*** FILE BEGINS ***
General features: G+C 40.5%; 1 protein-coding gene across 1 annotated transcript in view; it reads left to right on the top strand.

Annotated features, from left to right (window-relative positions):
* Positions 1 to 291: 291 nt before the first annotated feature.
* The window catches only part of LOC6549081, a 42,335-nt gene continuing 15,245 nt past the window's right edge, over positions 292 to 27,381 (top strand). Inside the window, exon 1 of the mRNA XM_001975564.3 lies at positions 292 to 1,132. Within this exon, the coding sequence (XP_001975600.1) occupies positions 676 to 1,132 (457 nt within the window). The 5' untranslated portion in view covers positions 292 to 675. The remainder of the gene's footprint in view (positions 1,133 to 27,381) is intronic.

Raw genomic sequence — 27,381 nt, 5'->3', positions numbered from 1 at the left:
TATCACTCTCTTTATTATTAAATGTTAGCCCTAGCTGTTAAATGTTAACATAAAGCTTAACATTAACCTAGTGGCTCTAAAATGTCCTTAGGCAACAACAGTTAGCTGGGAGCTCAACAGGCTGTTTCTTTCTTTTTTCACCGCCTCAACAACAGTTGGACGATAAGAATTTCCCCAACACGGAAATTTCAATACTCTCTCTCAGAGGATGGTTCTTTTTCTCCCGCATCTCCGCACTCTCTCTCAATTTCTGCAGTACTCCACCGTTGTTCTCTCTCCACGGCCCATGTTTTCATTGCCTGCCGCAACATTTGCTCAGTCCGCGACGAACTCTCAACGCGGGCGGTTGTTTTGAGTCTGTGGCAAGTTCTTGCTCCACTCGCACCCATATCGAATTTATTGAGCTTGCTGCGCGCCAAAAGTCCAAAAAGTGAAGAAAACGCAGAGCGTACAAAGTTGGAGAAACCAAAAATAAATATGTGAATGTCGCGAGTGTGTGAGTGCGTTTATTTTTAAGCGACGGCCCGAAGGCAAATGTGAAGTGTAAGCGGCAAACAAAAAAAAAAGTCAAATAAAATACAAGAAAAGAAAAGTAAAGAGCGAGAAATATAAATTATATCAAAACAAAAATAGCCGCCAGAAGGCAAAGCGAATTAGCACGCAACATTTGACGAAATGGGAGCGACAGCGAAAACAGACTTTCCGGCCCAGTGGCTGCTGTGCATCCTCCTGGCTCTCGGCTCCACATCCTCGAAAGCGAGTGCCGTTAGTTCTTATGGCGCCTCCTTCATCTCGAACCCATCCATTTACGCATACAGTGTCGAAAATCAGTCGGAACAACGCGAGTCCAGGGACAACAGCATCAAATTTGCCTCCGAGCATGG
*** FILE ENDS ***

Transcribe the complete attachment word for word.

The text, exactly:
General features: G+C 40.5%; 1 protein-coding gene across 1 annotated transcript in view; it reads left to right on the top strand.

Annotated features, from left to right (window-relative positions):
* Positions 1 to 291: 291 nt before the first annotated feature.
* The window catches only part of LOC6549081, a 42,335-nt gene continuing 15,245 nt past the window's right edge, over positions 292 to 27,381 (top strand). Inside the window, exon 1 of the mRNA XM_001975564.3 lies at positions 292 to 1,132. Within this exon, the coding sequence (XP_001975600.1) occupies positions 676 to 1,132 (457 nt within the window). The 5' untranslated portion in view covers positions 292 to 675. The remainder of the gene's footprint in view (positions 1,133 to 27,381) is intronic.

Raw genomic sequence — 27,381 nt, 5'->3', positions numbered from 1 at the left:
TATCACTCTCTTTATTATTAAATGTTAGCCCTAGCTGTTAAATGTTAACATAAAGCTTAACATTAACCTAGTGGCTCTAAAATGTCCTTAGGCAACAACAGTTAGCTGGGAGCTCAACAGGCTGTTTCTTTCTTTTTTCACCGCCTCAACAACAGTTGGACGATAAGAATTTCCCCAACACGGAAATTTCAATACTCTCTCTCAGAGGATGGTTCTTTTTCTCCCGCATCTCCGCACTCTCTCTCAATTTCTGCAGTACTCCACCGTTGTTCTCTCTCCACGGCCCATGTTTTCATTGCCTGCCGCAACATTTGCTCAGTCCGCGACGAACTCTCAACGCGGGCGGTTGTTTTGAGTCTGTGGCAAGTTCTTGCTCCACTCGCACCCATATCGAATTTATTGAGCTTGCTGCGCGCCAAAAGTCCAAAAAGTGAAGAAAACGCAGAGCGTACAAAGTTGGAGAAACCAAAAATAAATATGTGAATGTCGCGAGTGTGTGAGTGCGTTTATTTTTAAGCGACGGCCCGAAGGCAAATGTGAAGTGTAAGCGGCAAACAAAAAAAAAAGTCAAATAAAATACAAGAAAAGAAAAGTAAAGAGCGAGAAATATAAATTATATCAAAACAAAAATAGCCGCCAGAAGGCAAAGCGAATTAGCACGCAACATTTGACGAAATGGGAGCGACAGCGAAAACAGACTTTCCGGCCCAGTGGCTGCTGTGCATCCTCCTGGCTCTCGGCTCCACATCCTCGAAAGCGAGTGCCGTTAGTTCTTATGGCGCCTCCTTCATCTCGAACCCATCCATTTACGCATACAGTGTCGAAAATCAGTCGGAACAACGCGAGTCCAGGGACAACAGCATCAAATTTGCCTCCGAGCATGG